PRO leader Jindřich Rajchl likened Fiala to the captain of a sinking Titanic and called for citizens unhappy with the government to gather in mid-September. The party aims for the cabinet's dissolution before the upcoming general election in two years, citing the nation's severe economic and moral crisis reminiscent of 1989.

UKRAINE Charity will help Ukrainian teenagers in Prague

Intercultural aides proficient in Ukrainian language and culture will collaborate with Prague's youth integration clubs and engage with Ukrainian adolescents, the Czech Streetwork Association organization has unveiled.

Backed by the municipality of Prague and UNICEF, these aides will facilitate communication and cultural understanding, targeting youths aged 15 and above, who often encounter language and cultural barriers. While existing migrant-focused organizations provide outreach services, this initiative addresses the overlooked demographic of Ukrainian teens. Many struggle with language barriers, lack of schooling, and war-related trauma. The goal is to prevent social vulnerability and aid in their integration.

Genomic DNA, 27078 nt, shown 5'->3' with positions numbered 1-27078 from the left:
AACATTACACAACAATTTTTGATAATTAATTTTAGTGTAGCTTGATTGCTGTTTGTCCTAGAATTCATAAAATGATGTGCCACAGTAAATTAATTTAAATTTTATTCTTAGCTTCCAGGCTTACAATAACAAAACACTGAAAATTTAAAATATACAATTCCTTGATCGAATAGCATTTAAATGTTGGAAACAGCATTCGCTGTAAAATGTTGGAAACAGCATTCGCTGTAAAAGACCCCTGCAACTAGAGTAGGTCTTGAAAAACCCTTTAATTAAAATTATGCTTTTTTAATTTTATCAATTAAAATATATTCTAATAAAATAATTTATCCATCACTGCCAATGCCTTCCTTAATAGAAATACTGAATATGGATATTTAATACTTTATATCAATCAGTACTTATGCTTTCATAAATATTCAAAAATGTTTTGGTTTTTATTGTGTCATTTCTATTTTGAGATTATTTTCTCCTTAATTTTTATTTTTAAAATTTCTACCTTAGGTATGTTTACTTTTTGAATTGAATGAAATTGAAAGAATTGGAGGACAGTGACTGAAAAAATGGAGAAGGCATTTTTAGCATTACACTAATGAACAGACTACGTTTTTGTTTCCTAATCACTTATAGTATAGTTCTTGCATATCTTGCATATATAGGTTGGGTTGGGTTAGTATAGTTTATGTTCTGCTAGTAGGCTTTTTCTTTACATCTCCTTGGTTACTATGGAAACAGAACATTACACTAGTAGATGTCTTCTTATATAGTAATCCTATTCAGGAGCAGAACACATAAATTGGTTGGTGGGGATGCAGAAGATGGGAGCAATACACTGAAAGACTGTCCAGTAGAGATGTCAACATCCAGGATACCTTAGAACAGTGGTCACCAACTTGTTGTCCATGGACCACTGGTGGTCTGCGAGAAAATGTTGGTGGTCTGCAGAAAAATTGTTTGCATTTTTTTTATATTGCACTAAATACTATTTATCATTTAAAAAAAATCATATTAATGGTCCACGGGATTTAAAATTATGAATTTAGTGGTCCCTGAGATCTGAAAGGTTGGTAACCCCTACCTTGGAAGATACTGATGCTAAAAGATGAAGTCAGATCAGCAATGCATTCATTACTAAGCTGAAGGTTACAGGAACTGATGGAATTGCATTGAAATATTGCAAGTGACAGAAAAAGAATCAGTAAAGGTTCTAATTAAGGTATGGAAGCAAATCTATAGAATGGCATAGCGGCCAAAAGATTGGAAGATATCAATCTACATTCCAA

History Czechoslovak courts convicted nearly all emigrants in 1980s

Historian Jaroslav Rokoský highlighted an April 1988 Interior Ministry report revealing that Czechoslovak courts convicted almost every registered emigrant from the 1980s under illegal exit laws. In 1985, 5,226 new emigrants were recorded, and the same number faced convictions.

Criticism has arisen surrounding the appointment of Robert Fremr, a constitutional judge candidate, for his rulings against emigrants as a young judge. More than 110,000 people were convicted for illegal departure under the communist regime. Rokoský points out that emigration was seen as a political crime, even during the Prague Spring. Sentences were carried out in absentia.

Society Facebook dominates information sharing among Czechs

A recent survey by Ipsos agency for Eset security company reveals that Czechs primarily use Facebook for online information sharing, followed by Instagram and WhatsApp. While TikTok, Twitter, and LinkedIn remain passive platforms for them, 88 percent use Facebook, 39 percent opt for Instagram, and 35 percent choose WhatsApp.